Archive: January, 2011
24/60 Health insurance is so complicated, but laid-off claims adjuster Rashidah Johnson understands it more than most.
"I like it because I'm helping someone, especially dealing with the elderly," said Johnson, 39, of Philadelphia. "As for the doctors, they want to get paid, just as everyone else does.
"And the patients want to make sure their bills are precise," she said, before describing a case she handled involving a woman who had given birth to twins. The insurer wanted to pay for just one birth, thinking it was a duplicate invoice. Johnson managed to straighten out the situation.
23/60 There are certain kinds of people who know how to make things happen. When the copy machine is broken, they can fix it. When a package gets lost, they track it down. When there's a meeting, they know how to operate the audiovisual equipment.
Most important, they make sure there is plenty of coffee in the break room.
Daniel Lamb, 49, an unemployed mail clerk and supervisor from Downingtown, prides himself on being one of those kinds of people.
22/60 When Jewel Taylor, 41, a laid-off auditor who specializes in real estate, gets tired of listening to Sesame Street with her three young sons, she puts on her favorite opera.
"The boys and I listen to it," said Taylor, a mezzo-soprano who lives in Gloucester County.
"I love Kathleen Battle and Leontyne Price," she said, listing her favorite sopranos. "It's such a passion for me. I could lose myself in it. I miss singing, but I don't have the time."
21/60 Karen Martineau Jones, 49, an environmental health and safety manger, is lucky in love. In her work, well, that's a different story.
Let's rewind to 1998, when Jones, who was then living in California, returned to Malvern for her 20th high school reunion.
Never married, she fell in love with a former Great Valley High School classmate, also never married.
20/60 With Thursday's snow mounded on the streets like mini-Alps, Angela Terry, 40, dreams of visiting someplace warm, maybe the Cayman Islands.
Until April 2009, when she was laid off from her corporate travel associate job at Adelman Travel Group, all those lovely palm tree and beach brochures used to cross her desk.
"I want to go to a sunny island," she said.
19/60 As companies laid off oceans of employees during the recession, Cigna Corp. and other health insurers experienced a ripple effect that was more like a tsunami.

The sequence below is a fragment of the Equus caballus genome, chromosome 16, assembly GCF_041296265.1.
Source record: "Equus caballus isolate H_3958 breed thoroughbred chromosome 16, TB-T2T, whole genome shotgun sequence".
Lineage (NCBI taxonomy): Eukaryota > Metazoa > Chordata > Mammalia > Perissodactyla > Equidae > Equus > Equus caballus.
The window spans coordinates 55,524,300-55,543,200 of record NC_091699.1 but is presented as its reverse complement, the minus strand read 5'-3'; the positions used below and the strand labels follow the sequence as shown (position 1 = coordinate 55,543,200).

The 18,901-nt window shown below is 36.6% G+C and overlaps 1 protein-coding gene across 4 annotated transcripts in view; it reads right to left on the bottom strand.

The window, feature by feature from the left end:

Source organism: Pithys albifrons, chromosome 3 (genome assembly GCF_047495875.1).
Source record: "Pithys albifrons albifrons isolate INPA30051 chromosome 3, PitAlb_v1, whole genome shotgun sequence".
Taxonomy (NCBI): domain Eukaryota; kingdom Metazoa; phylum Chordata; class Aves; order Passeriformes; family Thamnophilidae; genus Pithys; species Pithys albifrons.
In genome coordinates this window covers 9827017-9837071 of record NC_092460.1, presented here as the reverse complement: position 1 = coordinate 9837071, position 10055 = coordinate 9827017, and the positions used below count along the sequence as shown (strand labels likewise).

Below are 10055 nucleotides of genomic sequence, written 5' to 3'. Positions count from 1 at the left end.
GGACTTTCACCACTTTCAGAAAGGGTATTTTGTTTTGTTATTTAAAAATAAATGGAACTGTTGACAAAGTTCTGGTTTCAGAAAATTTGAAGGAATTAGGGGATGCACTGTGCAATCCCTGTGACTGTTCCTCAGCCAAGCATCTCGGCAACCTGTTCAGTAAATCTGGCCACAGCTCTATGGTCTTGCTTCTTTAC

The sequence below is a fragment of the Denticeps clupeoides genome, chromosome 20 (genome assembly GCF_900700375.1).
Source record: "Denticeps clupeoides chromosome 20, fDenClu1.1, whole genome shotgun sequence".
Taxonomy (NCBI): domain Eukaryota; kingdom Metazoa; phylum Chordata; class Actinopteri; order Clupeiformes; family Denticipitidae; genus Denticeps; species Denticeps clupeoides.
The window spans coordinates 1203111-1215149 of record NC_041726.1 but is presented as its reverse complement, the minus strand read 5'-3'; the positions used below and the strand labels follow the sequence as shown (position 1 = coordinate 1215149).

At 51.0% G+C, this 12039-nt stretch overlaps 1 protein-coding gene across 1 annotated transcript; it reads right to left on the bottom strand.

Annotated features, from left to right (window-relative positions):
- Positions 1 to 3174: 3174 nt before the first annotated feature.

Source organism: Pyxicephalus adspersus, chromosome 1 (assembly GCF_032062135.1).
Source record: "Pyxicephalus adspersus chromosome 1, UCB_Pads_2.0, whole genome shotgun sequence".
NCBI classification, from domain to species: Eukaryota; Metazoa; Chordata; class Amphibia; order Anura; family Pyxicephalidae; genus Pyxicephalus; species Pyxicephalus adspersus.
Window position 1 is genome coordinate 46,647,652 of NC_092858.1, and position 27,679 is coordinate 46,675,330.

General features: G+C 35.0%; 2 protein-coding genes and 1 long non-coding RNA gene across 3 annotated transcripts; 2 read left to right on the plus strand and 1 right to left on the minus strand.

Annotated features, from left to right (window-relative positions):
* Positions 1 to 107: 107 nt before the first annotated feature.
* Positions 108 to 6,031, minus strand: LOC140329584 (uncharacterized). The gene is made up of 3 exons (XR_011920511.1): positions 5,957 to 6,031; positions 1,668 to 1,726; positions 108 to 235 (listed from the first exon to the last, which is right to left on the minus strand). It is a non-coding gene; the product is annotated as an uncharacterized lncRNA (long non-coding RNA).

Unable to afford premiums, the unemployed dropped health coverage. Meanwhile, their former employers simply had fewer people to insure. Insurance companies responded with their own massive layoffs.
That's the wave that knocked William K. West, 63, off his feet and out of his job in corporate communications at Cigna after 16 years. He was laid off in January 2009.
18/60 It's a good line, so Theodore R. Fitzer, a laid-off finance director, uses it to launch his "elevator speech." That's the 30-second sound bite unemployed people learn to make when asked, "So, what do you do?"
"I'm the only accountant I know with thermodynamics, atomic physics and three levels of calculus in my background," said Fitzer, 60, of Chalfont, who has been out of work since June 2009 when his company's corporate headquarters shifted to Denver.
Fitzer started as a civil engineer, but later discovered that finance interested him more. Both require precision and attention to detail.
17/60 So what is Gregory S. Hemmings' favorite beer?
Until 2008, when he was laid off from his job as a distributor development manager for Miller Brewing Co, which included Miller and Coors brands, his top choice was one of those brews.
Now? "Let's just say I like beer," he said with a laugh. For maximum hireability, he has one philosophy and he is sticking to it: He'll love the one he's with.
16/60 Every time Sheryl "Pinky" Pincus had looked for a job in the past, she landed one instantly.
Maybe it was the alphabet soup of credentials after her name: BSN for her nursing degree, MS for her nurse-practitioner degree, and JD, denoting the law degree from Widener University.
Pincus, 60, of West Chester, brought those credentials, plus experience as a workers' compensation attorney and a medical malpractice nurse paralegal, into her last job.
Jane M. Von Bergen, Inquirer Staff Writer
15/60 Evidently Jeffrey Adam Baxt passed the test, because he was able to get work washing dishes at Albert Einstein Medical Center one Labor Day weekend.
"You actually have to take a written test to be a dishwasher," marveled Baxt, a writer, event planner, publicist and actor from Roxborough who was laid off from his media relations job at the Girl Scouts of Eastern Pennsylvania in February 2009.
As an unemployed person, he has also wiped down hospital beds, unloaded trucks for Marshalls, and worked the midnight shift as a mall greeter handing out fliers the day after Thanksgiving.